are unhelpful.
  • The
    true test is whether the impugned provision is a secondary obligation which
    imposes a detriment on the contract-breaker out of all proportion to any
    legitimate interest of the innocent party in the enforcement of the primary
    obligation.
  • The
    first step is to consider whether any (and if so what) legitimate business
    interest is served and protected by the clause, and if so and secondly, whether
    the provision made for that interest is extravagant, exorbitant or
    unconscionable.
  • The
    existence of the penalty doctrine is justified by its longstanding invocation
    and endorsement in the United Kingdom and across common law jurisdictions.
  • Damages
    payable on breach will be a penalty if there is an extravagant disproportion
    between the stipulated sum and the highest level of damages that could possibly
    arise from the breach.

Drafting

The
penalty rule may be avoided by drafting the relevant clause as a primary
obligation. The Supreme Court stated that the issue “can still turn on questions of drafting, even where a realistic
approach is taken to the substance of the transaction and not just its form”
.
Taking the facts of El Makdessi for example, drafting the relevant provision in
that case as a condition precedent, making payment of the final instalment
conditional on compliance with the restrictive covenants, could have had the
result of avoiding the law on penalties. However, the Judges of the Supreme
Court had different views on what amounted to primary and secondary
obligations. Accordingly, careful drafting will not always guarantee that the
penalty rule can be avoided by framing what amounts to a penalty as a primary
obligation. It would nevertheless seem sensible to at least use the label of
primary obligation as a means of bolstering the prospect of the clause being
upheld.

Prospects
of enforcement are also improved if the clause identifies the interest which is
to be protected and which is acknowledged by the parties to be a legitimate
interest.

El Makdessi underscores the need to tailor a
repayment clause in a settlement agreement according to the different
circumstances in which the agreement might be breached (see also CMC
Group plc and others v Michael Zhang [2006] EWCA Civ 408
). The same
principle applies to early termination of a service agreement.

Application
to Sport

The managers of elite football
clubs in England will frequently have clauses in their service agreements which
purport to be liquidated damages clauses, specifying fixed sums which will be
payable either way in the event of early termination (ie termination prior to
the expiration of a specified fixed term) but there is often a disparity as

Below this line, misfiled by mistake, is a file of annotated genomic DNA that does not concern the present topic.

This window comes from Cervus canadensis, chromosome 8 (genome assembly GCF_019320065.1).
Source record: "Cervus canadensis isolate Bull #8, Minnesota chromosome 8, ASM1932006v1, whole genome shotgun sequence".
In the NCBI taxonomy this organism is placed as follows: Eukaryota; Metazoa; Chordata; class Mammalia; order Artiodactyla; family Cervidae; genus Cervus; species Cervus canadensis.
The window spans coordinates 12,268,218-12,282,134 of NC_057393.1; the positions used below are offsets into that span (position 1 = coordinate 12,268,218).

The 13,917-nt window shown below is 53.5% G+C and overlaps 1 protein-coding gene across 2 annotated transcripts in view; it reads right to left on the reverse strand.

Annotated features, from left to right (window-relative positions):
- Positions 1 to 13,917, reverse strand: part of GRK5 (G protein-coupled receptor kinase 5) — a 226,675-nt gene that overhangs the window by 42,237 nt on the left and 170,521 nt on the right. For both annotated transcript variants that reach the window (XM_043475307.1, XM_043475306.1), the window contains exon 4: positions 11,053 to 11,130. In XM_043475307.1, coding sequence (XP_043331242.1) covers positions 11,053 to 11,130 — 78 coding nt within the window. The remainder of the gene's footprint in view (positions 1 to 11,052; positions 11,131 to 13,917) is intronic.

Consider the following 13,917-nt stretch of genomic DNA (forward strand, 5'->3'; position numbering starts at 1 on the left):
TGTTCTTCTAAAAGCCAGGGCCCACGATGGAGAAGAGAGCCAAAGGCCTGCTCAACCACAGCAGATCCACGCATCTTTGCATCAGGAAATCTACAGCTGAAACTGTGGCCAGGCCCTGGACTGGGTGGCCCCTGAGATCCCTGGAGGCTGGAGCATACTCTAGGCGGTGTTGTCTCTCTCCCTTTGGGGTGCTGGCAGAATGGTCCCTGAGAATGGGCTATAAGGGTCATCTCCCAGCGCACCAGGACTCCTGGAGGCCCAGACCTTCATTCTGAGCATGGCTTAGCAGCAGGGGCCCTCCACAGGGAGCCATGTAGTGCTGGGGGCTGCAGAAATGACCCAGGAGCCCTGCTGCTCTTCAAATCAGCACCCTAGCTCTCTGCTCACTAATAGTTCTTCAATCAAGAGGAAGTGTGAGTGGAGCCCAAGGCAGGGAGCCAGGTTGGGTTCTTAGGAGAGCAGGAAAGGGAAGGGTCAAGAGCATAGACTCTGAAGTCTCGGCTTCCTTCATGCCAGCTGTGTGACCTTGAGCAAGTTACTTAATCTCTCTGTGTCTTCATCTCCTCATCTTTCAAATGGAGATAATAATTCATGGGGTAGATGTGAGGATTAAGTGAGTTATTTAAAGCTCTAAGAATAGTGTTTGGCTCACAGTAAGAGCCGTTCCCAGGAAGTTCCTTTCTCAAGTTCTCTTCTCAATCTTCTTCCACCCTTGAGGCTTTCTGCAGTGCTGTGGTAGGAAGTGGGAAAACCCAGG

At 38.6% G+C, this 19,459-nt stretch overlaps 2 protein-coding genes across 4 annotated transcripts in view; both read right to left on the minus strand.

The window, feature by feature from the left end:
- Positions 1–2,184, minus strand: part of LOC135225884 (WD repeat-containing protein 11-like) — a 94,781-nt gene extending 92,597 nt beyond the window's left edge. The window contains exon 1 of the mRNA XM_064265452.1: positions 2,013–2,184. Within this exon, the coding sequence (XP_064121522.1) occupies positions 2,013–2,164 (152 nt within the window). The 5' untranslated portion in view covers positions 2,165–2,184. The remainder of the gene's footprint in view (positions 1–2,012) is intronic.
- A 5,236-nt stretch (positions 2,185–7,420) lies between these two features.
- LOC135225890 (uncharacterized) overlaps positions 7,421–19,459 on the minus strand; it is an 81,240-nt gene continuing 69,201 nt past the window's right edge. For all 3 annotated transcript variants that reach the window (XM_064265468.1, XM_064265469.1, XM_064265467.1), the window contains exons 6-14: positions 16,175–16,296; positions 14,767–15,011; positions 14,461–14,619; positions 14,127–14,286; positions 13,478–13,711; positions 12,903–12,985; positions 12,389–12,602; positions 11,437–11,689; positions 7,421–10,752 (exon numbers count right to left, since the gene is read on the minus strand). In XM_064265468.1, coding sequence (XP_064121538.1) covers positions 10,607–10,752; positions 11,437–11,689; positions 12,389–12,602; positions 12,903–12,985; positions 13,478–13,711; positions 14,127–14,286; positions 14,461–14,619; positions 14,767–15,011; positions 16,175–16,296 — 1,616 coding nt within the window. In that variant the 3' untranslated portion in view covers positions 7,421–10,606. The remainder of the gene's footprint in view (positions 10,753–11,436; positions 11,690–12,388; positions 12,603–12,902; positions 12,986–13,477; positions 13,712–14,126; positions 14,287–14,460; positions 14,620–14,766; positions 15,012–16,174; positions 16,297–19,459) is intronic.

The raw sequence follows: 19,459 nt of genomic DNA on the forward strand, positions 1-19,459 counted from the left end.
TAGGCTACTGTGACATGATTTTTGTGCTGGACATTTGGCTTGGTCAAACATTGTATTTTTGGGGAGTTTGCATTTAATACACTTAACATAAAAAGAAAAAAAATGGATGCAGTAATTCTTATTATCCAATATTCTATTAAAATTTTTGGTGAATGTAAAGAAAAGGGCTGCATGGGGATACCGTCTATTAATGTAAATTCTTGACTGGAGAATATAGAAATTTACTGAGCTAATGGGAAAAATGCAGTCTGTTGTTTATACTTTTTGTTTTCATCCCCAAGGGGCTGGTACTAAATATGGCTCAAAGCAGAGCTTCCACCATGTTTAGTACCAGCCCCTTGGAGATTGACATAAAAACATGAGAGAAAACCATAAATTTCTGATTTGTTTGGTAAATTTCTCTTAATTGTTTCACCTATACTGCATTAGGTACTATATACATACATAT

between the sum payable by the manager for early termination and the sum
payable by the club in such circumstances. Unusually, in Berg v Blackburn Rovers Football
Club & Athletic plc [2013] EWHC 1070 (Ch)
, it was the club seeking to argue that such a
provision (in a service agreement drafted by its own solicitors) amounted to a
penalty, having dismissed its manager a matter of weeks into his tenure, giving
rise to a liability under the relevant clause to pay him a sum in excess of £2
million. The High Court held that the payment did not constitute a penalty on
the basis that it was a sum of money payable under a contract on the occurrence
of an event other than a breach of a contractual duty owed by the paying party
to the receiving party. It is known that the Premier League Manager’s
Arbitration Tribunal considered El Makdessi in the recent case of Pulis
v Crystal Palace
but the Tribunal’s full award in that case has not
been released. It remains to be seen
whether the more extravagant provisions described as “liquidated damages”
clauses contained within the contracts of the managers of the highest profile
will survive scrutiny in the wake of El Makdessi.

The
Future

El Makdessi replaces the “genuine
pre-estimate of loss” test with a broader test of the “wider commercial
context”, but even prior to El Makdessi the Courts were willing,
when assessing whether a clause was penal, to give weight to the commercial
context of contractual arrangements. It
may be that there is now scope for expert evidence on this issue (see also Azimut-Benettia
SpA v Healey [2010] EWHC 2234 (Comm)
).

The Supreme Court has, in effect,
endorsed the presumption of freedom of contract. The bar seems to have been
raised for those seeking to challenge the enforceability of liquidated damages
clauses. The clear emphasis now is on whether the detriment imposed on the
contract breaker is “out of all
proportion to any legitimate interests of the innocent party”
. Post-El
Makdessi
it seems likely that the courts will proceed on the basis that
properly advised parties with comparable bargaining power will be the best
judges of agreeing, in advance, the price of a breach of contract.